Typical dimensions for the battery stack 4 as described hereinabove, corresponding to a total of 47 anode structures and cathode electrodes, are approximately 14.5 inches (height)×12.8 inches (width)×9.8 inches (depth). The electrolytic solution 5 to which the battery stack 4 is exposed and which is compatible with the cell components as described hereinabove is preferably a cathodelectrolyte solution comprising a reducible soluble cathode such as thionyl chloride and an electrolyte solute such as lithium tetrachloroaluminate dissolved in the thionyl chloride.

Each of the anode structures 2 as described briefly hereinabove may take the form as shown at 2a in FIGS. 2 and 3 or at 2b in FIGS. 6 and 7. The anode structure 2a as shown in FIGS. 2 and 3 comprises a plurality of lithium anode elements 20 embedded within, and physically secured to, a flat rectangular metal grid or screen 21 in a spaced-apart, equi-distant row and column format. As shown in FIGS. 2 and 3, each of the lithium anode elements 20 has a generally cylindrical overall configuration and a generally circular cross section, although many other shapes are possible, e.g., square, rectangular, oval, etc. In addition, a variety of patterns or layouts other than a row and column pattern may be used.

The lithium anode elements 20 as shown in FIGS. 2 and 3 are selected to have physical dimensions and spacings therebetween such that any hot spot which might occur in any one of the elements 20, for example, as a result of an internal short circuit condition within the associated cell, does not propagate or spread to the other lithium elements 20 and result in melting of the elements 20 and consequential violent reaction with other components or discharge reaction products within the cell. In the particular embodiment of the anode structure shown in FIGS. 2 and 3, the spaces between the lithium anode elements 20 are occupied by the electrolytic solution when the anode structure is actually in place within the cell.

The grid or screen 21 within which the lithium anode elements 20 are embedded is surrounded by a metal (e.g., nickel) frame 22 with an associated tab 13 and may take the form of an expanded metal (e.g., nickel) substrate having multiple portions 21a defining a large number of openings 21b therein. The lithium anode elements 20, which are softer than the material (nickel) of the screen 21, are pressed into the portions 21a and openings 21b of the screen 21 in a spaced-apart fashion. The anode elements 20 as employed with such a screen may have a typical diameter of 1/4 inch and a thickness of 0.040 inch. The particular spacing between the elements 20 depends on the ability of the elements to absorb heat and not transfer the heat to adjacent anode elements. A typical spacing for the elements 20 having the above-specified dimensions is 1/8 inch. A typical thickness for the screen 21 is 0.005 inch.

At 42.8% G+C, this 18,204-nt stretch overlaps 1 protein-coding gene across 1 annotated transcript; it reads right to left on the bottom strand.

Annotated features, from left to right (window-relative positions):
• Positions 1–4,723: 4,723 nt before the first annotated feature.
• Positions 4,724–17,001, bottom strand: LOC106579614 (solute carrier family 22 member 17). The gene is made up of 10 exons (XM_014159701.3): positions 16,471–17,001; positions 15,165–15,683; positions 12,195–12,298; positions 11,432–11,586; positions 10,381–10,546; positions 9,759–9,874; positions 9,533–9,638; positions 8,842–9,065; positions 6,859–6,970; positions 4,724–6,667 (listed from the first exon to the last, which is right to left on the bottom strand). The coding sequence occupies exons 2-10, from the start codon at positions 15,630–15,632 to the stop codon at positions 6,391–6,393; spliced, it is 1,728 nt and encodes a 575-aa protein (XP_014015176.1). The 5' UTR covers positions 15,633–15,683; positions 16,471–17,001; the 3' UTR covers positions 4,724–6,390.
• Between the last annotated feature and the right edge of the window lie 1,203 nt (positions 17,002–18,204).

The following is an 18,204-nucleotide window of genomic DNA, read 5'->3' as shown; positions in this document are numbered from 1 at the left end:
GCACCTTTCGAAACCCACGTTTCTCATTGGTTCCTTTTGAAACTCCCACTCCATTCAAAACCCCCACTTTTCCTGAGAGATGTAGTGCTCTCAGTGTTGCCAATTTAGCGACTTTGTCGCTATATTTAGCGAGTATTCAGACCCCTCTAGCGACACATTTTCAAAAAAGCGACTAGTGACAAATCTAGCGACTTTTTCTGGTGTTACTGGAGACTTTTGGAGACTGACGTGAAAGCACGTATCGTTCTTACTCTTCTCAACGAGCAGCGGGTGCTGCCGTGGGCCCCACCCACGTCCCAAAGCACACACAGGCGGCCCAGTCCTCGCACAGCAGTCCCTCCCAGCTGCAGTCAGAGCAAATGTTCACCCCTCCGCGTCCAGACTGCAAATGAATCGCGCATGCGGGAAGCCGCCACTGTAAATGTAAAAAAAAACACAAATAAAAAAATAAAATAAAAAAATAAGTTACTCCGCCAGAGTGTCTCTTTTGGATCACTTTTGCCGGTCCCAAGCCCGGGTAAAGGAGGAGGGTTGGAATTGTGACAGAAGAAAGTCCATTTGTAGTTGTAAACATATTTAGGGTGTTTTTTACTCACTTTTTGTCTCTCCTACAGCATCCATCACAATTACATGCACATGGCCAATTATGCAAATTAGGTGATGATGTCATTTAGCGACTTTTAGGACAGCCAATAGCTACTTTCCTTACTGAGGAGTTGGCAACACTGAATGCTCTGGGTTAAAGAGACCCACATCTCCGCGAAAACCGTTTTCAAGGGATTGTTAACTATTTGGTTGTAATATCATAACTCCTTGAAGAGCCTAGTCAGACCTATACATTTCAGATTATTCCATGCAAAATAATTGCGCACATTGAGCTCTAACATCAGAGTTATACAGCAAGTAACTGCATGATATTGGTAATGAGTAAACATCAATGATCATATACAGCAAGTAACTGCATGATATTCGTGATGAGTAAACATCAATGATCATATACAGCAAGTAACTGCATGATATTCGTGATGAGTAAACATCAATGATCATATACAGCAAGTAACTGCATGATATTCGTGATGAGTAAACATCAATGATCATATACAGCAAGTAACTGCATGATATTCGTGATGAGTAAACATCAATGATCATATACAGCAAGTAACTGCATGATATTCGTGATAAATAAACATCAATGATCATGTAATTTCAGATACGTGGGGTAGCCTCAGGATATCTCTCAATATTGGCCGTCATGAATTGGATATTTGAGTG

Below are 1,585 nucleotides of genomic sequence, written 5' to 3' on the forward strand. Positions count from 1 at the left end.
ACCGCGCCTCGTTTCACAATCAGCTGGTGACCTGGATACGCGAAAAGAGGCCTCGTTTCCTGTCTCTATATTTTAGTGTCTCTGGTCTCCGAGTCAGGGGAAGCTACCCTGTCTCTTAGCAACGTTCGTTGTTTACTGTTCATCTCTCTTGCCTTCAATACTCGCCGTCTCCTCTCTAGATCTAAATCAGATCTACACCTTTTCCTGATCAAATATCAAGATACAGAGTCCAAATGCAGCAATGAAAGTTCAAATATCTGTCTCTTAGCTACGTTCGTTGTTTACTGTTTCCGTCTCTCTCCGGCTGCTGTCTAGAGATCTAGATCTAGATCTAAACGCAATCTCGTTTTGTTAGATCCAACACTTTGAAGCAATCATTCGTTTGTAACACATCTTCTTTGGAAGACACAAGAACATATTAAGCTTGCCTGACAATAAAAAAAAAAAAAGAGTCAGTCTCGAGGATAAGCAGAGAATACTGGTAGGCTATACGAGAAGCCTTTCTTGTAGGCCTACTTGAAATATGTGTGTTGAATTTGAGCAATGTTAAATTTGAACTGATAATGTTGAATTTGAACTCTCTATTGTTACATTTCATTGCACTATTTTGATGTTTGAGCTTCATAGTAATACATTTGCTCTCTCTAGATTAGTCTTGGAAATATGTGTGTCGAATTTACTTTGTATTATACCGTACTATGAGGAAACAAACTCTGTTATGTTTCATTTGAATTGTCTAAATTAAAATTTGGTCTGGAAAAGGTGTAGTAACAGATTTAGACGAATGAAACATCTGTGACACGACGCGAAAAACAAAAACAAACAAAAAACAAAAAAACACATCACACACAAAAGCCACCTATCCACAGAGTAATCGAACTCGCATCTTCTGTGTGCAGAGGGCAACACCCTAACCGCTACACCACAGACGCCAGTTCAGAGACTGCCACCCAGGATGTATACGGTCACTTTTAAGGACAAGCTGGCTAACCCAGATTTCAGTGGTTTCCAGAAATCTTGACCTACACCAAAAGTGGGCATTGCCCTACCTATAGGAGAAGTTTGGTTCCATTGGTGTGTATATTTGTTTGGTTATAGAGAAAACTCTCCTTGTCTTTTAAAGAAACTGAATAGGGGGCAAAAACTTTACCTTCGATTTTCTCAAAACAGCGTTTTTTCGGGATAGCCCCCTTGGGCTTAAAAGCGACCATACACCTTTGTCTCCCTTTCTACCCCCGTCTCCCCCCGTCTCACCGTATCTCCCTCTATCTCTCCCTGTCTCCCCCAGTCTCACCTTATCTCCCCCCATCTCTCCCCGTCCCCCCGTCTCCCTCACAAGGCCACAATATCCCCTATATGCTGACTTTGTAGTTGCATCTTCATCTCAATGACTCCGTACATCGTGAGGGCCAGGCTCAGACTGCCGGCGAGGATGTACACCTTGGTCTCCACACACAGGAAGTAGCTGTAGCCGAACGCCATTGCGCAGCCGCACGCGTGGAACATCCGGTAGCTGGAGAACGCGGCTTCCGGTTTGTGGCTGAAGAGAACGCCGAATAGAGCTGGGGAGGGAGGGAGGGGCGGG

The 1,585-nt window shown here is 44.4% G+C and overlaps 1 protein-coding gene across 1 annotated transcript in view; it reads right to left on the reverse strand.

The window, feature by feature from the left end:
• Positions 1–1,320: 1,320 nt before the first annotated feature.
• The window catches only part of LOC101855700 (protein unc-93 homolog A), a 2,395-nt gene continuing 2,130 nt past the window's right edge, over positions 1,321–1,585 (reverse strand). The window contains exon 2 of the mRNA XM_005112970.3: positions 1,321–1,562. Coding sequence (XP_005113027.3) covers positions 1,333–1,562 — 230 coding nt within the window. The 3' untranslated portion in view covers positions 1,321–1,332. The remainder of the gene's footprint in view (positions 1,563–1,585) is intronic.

A preferred method by which the anode structure 2a as described hereinabove can be fabricated is generally indicated in FIGS. 4 and 5. As shown in FIG. 4, a locating frame 30 having a plurality of spaced circular openings 30a therein corresponding to the desired location and spacing, that is, pattern or layout, for the lithium anode elements 20 relative to the screen 21 is superimposed over the screen 21 and a plurality of lithium pellets in the form of small, round balls 20a are placed within the openings 30a so as to rest on the top surface of the screen 21. The balls 20a are then pressed, as generally indicated schematically in FIG. 5, into the screen 21 by any suitable apparatus (not shown) so that the balls 20a enter about halfway into the screen 21. The balls 20a tend to flatten and expand outwardly as they are pressed into the metal portions 21a and openings 21b in the screen 21. Once the lithium balls 20a have been pressed into and embedded within the screen 21 as described hereinabove, the screen 21 is turned over and the above steps are repeated on the other side of the screen 21, using additional lithium balls 20a which are pressed into the other side of the screen 21 in alignment with, and in physical contact with, the balls 20a embedded into the first side of the screen 21. Each pair of aligned, compressed balls in the final state has a generally cylindrical shape and results in a more or less unitary lithium element 20 as shown in FIGS. 2 and 3 having a generally circular cross section.

As a variation of the above method, it will be appreciated that if the screen 21 is placed in a vertical (rather than horizontal) orientation, it is possible to position a pair of locating frames (such as that shown at 30 in FIG. 4) relative to opposing sides of the screen 21 and embed two sets or patterns of lithium balls into the screen, either in successive or simultaneous pressing operations.

The aforementioned anode structure 2b as shown in FIGS. 6 and 7 is similar to that shown at 2a in FIGS. 2 and 3 with the exception that the lithium anode elements of the anode structure 2b, shown at 25 in FIGS. 6 and 7, have a porous insulative material 26 physically interposed between the lithium anode elements 25. Both the anode elements 25 and the material 26 are pressed within metal portions 27a and openings 27b in an expanded metal (e.g., nickel) screen 27 (FIG. 7). The insulative material 26 may take the form of a fiberglass powder, a silicate, alumina, or mixtures thereof, or any other suitable insulative separator material, either alone or together with a suitable binder such as "Halar" (ethylene chlorofluoroethylene, or ECFE) in low concentration. The size and spacing of the lithium anode elements 25 in this case depends on the ability of the anode elements 25 and the separator material 26 to absorb heat. The anode elements 25 are formed in the screen 27 in the same manner as previously described in connection with the fabrication of the anode structure 2a. The separator material 26 is pressed into the grid or screen 27 in any suitable manner, for example, by rolling the material across and into the screen 27, preferably from both sides. Since the separator material 26 is porous in nature, any covering of the lithium anode elements 25 by the separator material 26 is not harmful since the electrolytic solution in the associated cell is able to penetrate the separator material 26 and make contact with the anode elements 25.